4. Laboratory Experimental Model
 In the mine detection technique being developed at Georgia Tech [Scott et al., 2001a, 2001b], elastic waves are generated in the ground by an electrodynamic transducer in direct contact with the soil surface. The surface displacements are measured using a noncontacting radar sensor in a synthetic array by scanning the radar antenna over the scan region. Interactions of the elastic waves with buried land mines are used to detect the presence and location of the mines; resonant oscillations of the land mine and soil system provide a characteristic signature of the land mine, which is used as a detection cue. Previous system tests in the existing experimental model [Scott et al., 2001b] have used either a waveguide antenna or a horn antenna for the radar. The use of these antennae requires that either the standoff distance must be limited to a few centimeters or beamforming is needed for sufficient resolution of surface displacements. The focused antenna described in this paper has been developed to allow greater standoff heights above the soil surface with similar measurement resolution without beamforming algorithms in the postprocessing. To test the land mine detection capabilities of the radar using the focused antenna in an array configuration with a standoff distance of 20 cm, a two-element radar array is assembled as shown in Figure 14 and tested in the laboratory experimental model. Each antenna has a surface-matched lens (one is polycarbonate, and the other is SL7510) and a separate radar source. Each source operates at a distinct frequency of 7.8 GHz and 7.9 GHz to minimize interference between adjacent radars. Data are acquired using only one radar at a time but both sources are operating throughout the testing to include any interactions between the radars, which are found to be negligible as expected. A TS-50 antipersonnel mine is buried 1 cm deep at a distance of 1 m from the elastic wave source at a location in the center of the 120 cm by 80 cm scan region for the measurements. Each of the radars in the array produces similar results when scanned over the minefield and successfully detects the presence of the land mine; data from the two scans are plotted as images on a 30 dB scale in Figure 15. The image processing algorithm used to form these images involves separation of the forward and reverse propagating waves to determine the reflected and scattered energy from buried objects. The energy in the reverse-propagating waves is then used as a weighting factor to improve the resolution of the image.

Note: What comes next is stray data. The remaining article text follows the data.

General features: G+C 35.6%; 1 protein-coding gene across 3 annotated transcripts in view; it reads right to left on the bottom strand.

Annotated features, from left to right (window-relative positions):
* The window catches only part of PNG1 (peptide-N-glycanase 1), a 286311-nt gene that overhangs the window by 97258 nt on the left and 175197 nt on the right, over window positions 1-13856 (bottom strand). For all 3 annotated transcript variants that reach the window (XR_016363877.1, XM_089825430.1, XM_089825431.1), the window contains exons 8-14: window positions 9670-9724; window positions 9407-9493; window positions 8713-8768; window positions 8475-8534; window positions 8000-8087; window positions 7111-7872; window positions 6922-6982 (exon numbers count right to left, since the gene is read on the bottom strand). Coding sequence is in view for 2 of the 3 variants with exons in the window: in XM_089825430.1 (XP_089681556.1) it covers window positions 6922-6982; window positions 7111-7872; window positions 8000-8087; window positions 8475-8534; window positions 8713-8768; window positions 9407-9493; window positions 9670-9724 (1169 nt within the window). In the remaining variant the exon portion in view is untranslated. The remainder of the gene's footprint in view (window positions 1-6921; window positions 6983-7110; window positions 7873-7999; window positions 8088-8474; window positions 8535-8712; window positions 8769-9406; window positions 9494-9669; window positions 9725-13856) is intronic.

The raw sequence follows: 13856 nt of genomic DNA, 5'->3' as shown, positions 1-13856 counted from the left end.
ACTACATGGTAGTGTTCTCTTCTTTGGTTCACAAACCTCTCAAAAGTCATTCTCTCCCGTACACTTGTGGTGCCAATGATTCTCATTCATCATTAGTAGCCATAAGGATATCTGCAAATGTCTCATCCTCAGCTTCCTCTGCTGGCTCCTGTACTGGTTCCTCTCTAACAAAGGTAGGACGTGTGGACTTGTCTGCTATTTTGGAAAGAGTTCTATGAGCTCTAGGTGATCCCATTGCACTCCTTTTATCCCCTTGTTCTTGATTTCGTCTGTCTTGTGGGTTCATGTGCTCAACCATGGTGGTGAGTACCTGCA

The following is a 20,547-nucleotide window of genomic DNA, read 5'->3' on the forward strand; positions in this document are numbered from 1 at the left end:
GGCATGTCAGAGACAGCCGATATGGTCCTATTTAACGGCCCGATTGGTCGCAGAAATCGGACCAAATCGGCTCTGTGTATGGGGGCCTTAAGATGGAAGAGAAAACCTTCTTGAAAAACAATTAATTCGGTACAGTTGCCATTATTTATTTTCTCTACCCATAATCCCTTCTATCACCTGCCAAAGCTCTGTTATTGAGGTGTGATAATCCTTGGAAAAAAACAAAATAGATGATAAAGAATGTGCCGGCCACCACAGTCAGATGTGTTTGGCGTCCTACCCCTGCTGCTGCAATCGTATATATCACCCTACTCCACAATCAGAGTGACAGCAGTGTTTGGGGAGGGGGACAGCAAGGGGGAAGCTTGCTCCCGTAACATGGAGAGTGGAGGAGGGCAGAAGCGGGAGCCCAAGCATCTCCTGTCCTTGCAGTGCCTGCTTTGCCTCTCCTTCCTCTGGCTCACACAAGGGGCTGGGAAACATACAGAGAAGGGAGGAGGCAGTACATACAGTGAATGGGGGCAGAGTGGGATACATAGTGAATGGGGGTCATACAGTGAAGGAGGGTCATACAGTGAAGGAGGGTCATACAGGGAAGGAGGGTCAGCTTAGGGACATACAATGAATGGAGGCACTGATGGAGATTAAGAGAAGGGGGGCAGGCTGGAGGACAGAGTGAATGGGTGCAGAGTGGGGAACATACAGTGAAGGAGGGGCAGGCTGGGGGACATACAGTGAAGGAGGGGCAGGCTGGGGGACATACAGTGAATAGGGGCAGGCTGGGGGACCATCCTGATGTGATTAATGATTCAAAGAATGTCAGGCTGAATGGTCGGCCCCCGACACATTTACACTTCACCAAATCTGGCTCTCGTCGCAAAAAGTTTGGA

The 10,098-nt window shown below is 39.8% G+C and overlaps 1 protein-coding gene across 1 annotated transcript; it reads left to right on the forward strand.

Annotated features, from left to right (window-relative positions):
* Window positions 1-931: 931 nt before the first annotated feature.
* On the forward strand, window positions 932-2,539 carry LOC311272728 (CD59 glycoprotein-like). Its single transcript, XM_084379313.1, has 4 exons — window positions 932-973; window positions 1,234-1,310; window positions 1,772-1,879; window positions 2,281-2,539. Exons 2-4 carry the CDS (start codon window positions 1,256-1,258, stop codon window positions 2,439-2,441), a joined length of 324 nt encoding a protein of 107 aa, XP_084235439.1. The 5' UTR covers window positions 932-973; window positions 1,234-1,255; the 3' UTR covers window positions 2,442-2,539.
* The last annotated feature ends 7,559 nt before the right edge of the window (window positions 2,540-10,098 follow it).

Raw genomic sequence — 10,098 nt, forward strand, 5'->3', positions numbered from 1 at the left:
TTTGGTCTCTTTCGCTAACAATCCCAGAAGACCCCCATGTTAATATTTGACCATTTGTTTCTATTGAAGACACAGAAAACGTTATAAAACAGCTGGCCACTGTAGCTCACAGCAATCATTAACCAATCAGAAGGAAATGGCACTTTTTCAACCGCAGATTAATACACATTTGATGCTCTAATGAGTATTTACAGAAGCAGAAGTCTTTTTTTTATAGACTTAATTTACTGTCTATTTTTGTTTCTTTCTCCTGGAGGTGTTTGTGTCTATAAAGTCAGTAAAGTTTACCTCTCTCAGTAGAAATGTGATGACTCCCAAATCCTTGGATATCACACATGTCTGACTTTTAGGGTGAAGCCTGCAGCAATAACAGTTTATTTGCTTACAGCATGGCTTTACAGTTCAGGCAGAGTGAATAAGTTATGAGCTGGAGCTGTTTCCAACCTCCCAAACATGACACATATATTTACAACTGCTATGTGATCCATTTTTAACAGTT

A lens-focused, conical, corrugated, horn antenna was developed for use in a seismic/elastic mine detection system. The antenna significantly improved the performance of the system by improving the standoff distance by a factor of ten. To design the antenna, a theoretical model was developed and validated by comparison to an experiment. The results show that the surface of the lens must be properly matched for the antenna to function as designed. To demonstrate the viability of using an array of sensors to speed up the system, a two-element array of sensors was designed and built using the antenna. The array was tested in the experimental model for mine detection system and performed well.
 This work was supported in part by the U.S. Army Night Vision Electronic Systems Directorate, S and T Division, Countermine Technology Team, by the OSD MURI program by the U.S. Army Research Office under contract DAAH04-96-0448, and by the Office of Naval Research under contract N00014-01-1-0743. The authors would like to thank James S. Martin, Gregg D. Larson, and George S. McCall II for their help in fabricating the antenna and help in performing the experimental measurements.